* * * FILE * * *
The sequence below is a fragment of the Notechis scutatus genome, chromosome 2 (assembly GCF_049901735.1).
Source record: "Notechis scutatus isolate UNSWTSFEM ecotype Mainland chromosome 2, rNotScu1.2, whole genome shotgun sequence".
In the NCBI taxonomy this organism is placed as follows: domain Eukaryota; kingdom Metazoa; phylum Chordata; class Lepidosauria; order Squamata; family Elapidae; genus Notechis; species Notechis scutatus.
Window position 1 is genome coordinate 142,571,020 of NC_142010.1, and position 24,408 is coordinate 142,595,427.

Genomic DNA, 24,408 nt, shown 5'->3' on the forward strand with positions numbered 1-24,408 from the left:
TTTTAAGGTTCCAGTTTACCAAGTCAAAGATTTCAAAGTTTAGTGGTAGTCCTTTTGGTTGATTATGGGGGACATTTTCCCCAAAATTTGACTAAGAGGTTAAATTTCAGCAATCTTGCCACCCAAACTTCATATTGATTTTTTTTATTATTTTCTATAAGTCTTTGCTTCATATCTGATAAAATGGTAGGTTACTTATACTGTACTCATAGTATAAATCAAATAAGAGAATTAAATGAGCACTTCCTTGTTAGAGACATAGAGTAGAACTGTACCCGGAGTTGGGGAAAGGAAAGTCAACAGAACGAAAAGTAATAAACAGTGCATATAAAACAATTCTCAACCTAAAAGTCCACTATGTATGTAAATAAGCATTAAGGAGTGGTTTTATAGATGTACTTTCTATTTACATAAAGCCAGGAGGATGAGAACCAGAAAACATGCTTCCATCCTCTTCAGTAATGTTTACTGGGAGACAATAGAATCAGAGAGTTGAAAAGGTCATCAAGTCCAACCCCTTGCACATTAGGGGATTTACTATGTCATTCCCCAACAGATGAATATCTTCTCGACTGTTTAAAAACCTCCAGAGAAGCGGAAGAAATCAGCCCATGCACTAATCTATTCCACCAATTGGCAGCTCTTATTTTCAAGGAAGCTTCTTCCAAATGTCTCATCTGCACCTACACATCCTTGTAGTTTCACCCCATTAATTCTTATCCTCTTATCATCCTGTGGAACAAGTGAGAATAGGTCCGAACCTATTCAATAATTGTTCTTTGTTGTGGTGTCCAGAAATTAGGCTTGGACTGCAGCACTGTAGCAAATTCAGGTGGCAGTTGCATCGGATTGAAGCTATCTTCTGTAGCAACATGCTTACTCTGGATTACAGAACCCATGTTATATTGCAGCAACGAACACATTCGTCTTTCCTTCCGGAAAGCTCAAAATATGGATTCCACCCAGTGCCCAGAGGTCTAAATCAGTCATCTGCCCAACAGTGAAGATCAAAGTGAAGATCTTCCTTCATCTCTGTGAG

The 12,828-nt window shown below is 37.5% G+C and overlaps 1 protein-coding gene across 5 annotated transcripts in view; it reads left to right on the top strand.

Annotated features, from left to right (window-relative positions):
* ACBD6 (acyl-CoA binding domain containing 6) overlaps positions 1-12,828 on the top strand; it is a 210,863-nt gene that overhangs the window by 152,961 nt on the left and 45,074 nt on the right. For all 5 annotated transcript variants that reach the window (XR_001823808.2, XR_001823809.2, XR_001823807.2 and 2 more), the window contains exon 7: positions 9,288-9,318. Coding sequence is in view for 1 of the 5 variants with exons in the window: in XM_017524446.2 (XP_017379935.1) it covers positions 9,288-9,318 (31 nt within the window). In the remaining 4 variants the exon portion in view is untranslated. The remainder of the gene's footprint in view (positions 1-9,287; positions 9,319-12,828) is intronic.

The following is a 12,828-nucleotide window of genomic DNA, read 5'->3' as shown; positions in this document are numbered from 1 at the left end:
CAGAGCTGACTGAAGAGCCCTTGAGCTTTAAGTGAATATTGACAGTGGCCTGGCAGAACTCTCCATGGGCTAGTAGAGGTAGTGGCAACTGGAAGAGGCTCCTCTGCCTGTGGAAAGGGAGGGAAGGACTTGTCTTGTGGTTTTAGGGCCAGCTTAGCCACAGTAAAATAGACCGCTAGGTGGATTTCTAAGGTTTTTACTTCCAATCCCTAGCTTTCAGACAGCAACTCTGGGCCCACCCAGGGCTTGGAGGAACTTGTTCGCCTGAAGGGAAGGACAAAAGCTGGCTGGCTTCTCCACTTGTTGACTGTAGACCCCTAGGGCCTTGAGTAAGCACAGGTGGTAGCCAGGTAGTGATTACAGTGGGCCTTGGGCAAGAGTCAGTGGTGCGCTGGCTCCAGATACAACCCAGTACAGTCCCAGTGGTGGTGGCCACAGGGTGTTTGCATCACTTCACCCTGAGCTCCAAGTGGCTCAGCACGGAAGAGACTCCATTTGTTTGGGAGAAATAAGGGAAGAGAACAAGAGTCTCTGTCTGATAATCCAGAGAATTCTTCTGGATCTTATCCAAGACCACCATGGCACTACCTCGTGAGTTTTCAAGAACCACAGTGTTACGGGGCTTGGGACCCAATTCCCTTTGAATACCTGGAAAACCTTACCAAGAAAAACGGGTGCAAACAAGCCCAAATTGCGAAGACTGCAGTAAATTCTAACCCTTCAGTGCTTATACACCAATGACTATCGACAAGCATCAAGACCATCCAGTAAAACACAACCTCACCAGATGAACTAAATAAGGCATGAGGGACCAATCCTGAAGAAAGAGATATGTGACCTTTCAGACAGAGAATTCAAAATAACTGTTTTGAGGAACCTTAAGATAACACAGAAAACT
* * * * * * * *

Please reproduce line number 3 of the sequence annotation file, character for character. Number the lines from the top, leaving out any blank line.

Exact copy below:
In the NCBI taxonomy this organism is placed as follows: domain Eukaryota; kingdom Metazoa; phylum Chordata; class Lepidosauria; order Squamata; family Elapidae; genus Notechis; species Notechis scutatus.